Just ask receiver Sammie Coates, the Steelers No. 3 draft pick last year.

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A year ago the Steelers’ 2016 rookies were going through the same thing college players are experiencing now, the rigors and challenges of the .

While it might be the greatest opportunity for college players, the opportunity to perform and prove themselves in front of all 32 teams’ head coaches and general managers, it’s also a challenge.

Rookie linebacker said he had some tense moments waiting for the 53-man roster to become final on Saturday. Matakevich, the seventh-round draft pick who was among those battling for a roster spot, was definitely breathing a sigh of relief on Monday, but knows there is still work to be done.

“My sister got all the speed,” Matakevich acknowledged after his first practice with the Steelers at rookie minicamp. “She ran track in college.Nike Steelers #10 Martavis Bryant White Men's NFL Pro Line Fashion Game Jersey

“I got the other genes.”

That didn’t stop the linebacker from Temple from collecting the Charlotte Touchdown Club and the Football Writers Association of America’s hardware awarded annually to the nation’s Most Outstanding Defensive Player (the Nagurski), and the Maxwell Club’s honor reserved for college football’s Defensive Player of the Year (the Bednarik).

It wasn’t that long ago that seventh-round draft pick Tyler Matakevich, the linebacker from Temple, was taking part in the team’s rookie minicamp. And like most of his fellow rookies, when he first hit the field, it was a bit overwhelming.
Standing on the sidelines is never easy. Just ask receiver , the Steelers No. 3 draft pick last year.

After being the main man at Auburn during his college career, coming to the cheap Steelers jerseys and being a spectator for much of his rookie year was a challenge.

But it was a challenge he could handle because of the circumstances on the Steelers depth chart.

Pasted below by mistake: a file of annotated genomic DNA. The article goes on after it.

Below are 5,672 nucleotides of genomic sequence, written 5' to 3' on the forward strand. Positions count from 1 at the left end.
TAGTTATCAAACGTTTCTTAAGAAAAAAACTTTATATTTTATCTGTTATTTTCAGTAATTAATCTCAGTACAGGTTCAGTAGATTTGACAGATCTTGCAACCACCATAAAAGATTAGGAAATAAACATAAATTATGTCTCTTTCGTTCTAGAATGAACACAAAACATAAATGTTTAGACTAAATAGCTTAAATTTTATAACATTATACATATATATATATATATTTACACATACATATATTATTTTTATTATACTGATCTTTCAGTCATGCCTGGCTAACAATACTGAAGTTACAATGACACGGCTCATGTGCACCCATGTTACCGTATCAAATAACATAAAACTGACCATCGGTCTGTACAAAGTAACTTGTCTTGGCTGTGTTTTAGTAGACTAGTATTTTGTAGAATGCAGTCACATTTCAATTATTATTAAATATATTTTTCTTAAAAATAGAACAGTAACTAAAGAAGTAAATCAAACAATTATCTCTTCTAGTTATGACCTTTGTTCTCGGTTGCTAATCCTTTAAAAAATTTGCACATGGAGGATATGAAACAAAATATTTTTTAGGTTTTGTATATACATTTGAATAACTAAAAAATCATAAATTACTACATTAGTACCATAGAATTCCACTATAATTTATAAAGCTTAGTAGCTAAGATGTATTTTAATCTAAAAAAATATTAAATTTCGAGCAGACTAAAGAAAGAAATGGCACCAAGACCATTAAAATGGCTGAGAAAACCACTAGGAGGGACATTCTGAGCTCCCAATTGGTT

“I had no idea what was going on,” admitted Matakevich. “I was just running around.”

“Those are the most stressful few days of your life,” said Matakevich. “It’s a grind. You are constantly meeting with coaches, doing physicals, doing different things. You have to be mentally tough because it’s going to drain you. Looking back I am so happy I went because it was a great experience. While you are doing it you are so stressed out. Looking back I am very happy I had the opportunity to do it.”

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Having the eyes of every head coach in the NFL on him, just a short time before decisions would be made on NFL Draft day, definitely got the juices flowing.

“It’s surreal,” said Matakevich, one of the Steelers No. 7 picks last year. “Just to be in that position, being able to talk to these coaches, that alone was unbelievable.

“I met Coach (Mike) Tomlin and Mr. (Kevin) Colbert at the Senior Bowl. They were the only coach and general manager I met together. I talked to them for 10 minutes. Everyone talked about how cool they were and they were the only ones I talked to. I wanted to play for them. We were just talking about football, how I got to where I was today. It wasn’t awkward or anything.

Helping to keep the mistakes at a minimum are Matakevich’s teammates, who understand what it was like to be a rookie and are all willing to help out.

“All of them are helping me out,” said Matakevich. “When I am out there, I am out there with Steven (Johnson) and we piggy back off each other. Then having Lawrence Timmons around, you see how good he is and why he is a pro. I am trying to follow those guys to be like them.